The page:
The former TLC's '19 Kids and Counting' star's memoir 'Counting the Cost' is on bookshelves now.
Jill Duggar is reclaiming her own narrative. The 32-year-old former reality star and her husband, Derick Dillard, spoke to ET last week about her experience reliving painful memories of her brother Josh Duggar's actions she describes as abusive while writing her new book, Counting the Cost.
"My life has already been very public," Jill told ET's Deidre Behar. "So it was almost like I didn't really have a choice whether or not my story was going to be told."
Jill was just 13 when her family first started appearing in television specials that eventually became TLC's 19 Kids and Counting and later Counting On.
In 2015, In Touch published redacted police records claiming that Jill and several of her sisters were victims of alleged molestation from their eldest brother, Josh Duggar, when they were children. Josh was later convicted of receiving and possessing child pornography, and is currently serving a more than 12-year sentence. She opens up about the experience and its traumatic aftermath in her book.
"I knew that we would have to address things in the book that I wouldn't want to," Jill told ET. "I did not want to talk about those things, but I knew writing a book, I couldn't just not address it."
Both Jill and her husband, 34-year-old Derick Dillard, have been outspoken about their opposition to the publication of the police report, and Jill writes in the book about the trauma she experienced following the report being made public.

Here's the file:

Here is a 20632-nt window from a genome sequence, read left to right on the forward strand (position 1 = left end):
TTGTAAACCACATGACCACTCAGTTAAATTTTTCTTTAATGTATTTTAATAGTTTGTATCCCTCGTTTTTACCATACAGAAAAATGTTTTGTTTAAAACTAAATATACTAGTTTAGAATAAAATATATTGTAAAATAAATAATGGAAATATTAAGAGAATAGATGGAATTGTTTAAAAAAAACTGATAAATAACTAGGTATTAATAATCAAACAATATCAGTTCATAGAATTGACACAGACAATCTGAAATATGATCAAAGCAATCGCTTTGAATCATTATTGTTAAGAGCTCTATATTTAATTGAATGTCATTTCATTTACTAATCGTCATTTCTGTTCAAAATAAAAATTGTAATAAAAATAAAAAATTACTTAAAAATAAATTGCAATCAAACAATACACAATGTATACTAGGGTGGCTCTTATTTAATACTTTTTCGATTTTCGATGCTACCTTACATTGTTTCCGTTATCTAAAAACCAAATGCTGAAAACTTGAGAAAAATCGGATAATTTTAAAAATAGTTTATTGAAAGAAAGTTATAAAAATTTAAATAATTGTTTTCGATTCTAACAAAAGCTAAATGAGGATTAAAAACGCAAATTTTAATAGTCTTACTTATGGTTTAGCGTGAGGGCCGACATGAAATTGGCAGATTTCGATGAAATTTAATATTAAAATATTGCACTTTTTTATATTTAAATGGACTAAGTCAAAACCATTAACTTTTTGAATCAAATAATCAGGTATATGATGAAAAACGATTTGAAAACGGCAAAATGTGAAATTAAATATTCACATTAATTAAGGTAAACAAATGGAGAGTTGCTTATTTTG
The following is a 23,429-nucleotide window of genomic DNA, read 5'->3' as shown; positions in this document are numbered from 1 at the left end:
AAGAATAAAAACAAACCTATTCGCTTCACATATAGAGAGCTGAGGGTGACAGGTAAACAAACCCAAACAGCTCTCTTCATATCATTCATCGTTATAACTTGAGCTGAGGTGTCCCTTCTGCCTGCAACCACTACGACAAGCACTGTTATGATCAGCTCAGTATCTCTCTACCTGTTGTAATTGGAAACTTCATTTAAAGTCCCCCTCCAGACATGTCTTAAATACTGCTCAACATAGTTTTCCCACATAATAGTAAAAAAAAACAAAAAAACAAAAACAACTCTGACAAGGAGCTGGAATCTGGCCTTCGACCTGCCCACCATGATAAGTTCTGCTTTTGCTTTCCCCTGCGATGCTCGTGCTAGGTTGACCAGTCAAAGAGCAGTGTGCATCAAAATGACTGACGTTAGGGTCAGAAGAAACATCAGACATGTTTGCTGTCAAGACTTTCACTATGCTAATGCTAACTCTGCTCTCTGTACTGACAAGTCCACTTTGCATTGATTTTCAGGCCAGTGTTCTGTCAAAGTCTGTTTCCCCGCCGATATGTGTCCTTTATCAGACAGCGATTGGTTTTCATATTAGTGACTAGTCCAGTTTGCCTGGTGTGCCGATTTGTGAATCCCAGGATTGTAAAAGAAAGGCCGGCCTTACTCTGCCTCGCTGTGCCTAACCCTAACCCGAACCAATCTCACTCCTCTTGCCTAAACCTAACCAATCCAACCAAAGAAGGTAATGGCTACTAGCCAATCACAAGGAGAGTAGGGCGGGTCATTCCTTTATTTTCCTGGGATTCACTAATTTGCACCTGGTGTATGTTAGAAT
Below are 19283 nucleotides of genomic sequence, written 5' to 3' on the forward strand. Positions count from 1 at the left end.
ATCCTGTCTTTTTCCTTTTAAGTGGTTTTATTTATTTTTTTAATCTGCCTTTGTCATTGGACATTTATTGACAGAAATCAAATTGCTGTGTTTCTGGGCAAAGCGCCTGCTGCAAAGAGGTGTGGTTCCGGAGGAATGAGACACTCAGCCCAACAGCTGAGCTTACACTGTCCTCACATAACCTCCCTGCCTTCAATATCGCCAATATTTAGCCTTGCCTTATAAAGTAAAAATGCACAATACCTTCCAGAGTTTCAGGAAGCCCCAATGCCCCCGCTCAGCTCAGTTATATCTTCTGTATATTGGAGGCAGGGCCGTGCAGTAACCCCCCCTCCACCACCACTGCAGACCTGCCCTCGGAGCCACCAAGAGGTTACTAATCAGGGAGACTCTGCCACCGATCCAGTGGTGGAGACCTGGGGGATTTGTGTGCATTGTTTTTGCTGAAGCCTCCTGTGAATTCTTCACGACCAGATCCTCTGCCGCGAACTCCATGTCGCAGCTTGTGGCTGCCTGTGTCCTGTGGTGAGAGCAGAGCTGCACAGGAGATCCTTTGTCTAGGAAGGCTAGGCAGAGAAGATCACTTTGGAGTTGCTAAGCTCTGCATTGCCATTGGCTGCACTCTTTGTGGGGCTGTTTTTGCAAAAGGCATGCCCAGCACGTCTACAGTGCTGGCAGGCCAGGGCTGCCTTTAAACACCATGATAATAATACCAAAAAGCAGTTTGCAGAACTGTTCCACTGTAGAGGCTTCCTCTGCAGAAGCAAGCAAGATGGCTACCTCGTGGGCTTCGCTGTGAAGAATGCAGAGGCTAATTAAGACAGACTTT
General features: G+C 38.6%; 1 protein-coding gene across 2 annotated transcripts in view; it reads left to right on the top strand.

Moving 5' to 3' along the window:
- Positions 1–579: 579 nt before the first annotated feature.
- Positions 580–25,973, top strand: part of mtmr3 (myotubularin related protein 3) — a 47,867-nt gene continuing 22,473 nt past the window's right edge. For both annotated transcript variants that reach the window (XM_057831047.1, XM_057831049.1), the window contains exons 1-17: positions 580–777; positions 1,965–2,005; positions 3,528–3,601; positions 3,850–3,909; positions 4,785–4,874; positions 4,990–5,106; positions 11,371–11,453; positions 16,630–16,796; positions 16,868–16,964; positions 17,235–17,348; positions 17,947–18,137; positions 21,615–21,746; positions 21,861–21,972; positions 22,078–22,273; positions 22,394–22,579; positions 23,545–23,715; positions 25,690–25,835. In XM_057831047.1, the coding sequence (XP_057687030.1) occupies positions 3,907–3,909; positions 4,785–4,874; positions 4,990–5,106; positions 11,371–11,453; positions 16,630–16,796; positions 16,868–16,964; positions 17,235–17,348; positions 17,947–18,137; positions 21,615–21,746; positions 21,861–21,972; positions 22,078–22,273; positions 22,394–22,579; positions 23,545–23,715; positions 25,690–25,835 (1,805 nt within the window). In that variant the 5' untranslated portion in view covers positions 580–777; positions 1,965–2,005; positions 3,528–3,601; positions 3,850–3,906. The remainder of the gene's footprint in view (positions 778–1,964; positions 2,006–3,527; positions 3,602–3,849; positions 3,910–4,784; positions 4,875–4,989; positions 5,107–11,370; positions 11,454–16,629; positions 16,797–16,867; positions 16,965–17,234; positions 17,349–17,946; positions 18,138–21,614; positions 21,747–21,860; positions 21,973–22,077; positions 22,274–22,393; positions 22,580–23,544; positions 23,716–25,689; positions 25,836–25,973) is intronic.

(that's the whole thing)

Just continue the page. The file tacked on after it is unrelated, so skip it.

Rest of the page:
"Child sexual abuse, victim information, should never be public," Derick told ET. "That was really part of why I went into the legal profession, [I] was just so aggravated by that... Jill shared certain things with me because we were getting married that nobody else should know."
Jill told ET she and Derick were careful to establish boundaries during their writing sessions. "We did use care in what had already been out there with my story," Jill said. "I am not just going to overshare, people want gritty nasty details, I am not going to overshare."
Jill added that she had to stay conscious of respecting her own privacy after spending a childhood in the spotlight. "As we've lived our lives, we've learned a lot. Growing up in TV, I know that there can be a tendency to overshare, so I wanted to do it with care," Jill said, adding that she wanted to tell her story "while not coming at it from an angle of bashing or shaming, and so in that way, I would say we did kind of reign it in but at the same time still tell the truth."
Derick concurred, adding that they went into writing sessions with the goal of empowering Jill's story. "To be able to be the ones to choose to share those things. What I hate is that whenever that power is taken away from you."
Counting the Cost is on bookshelves now.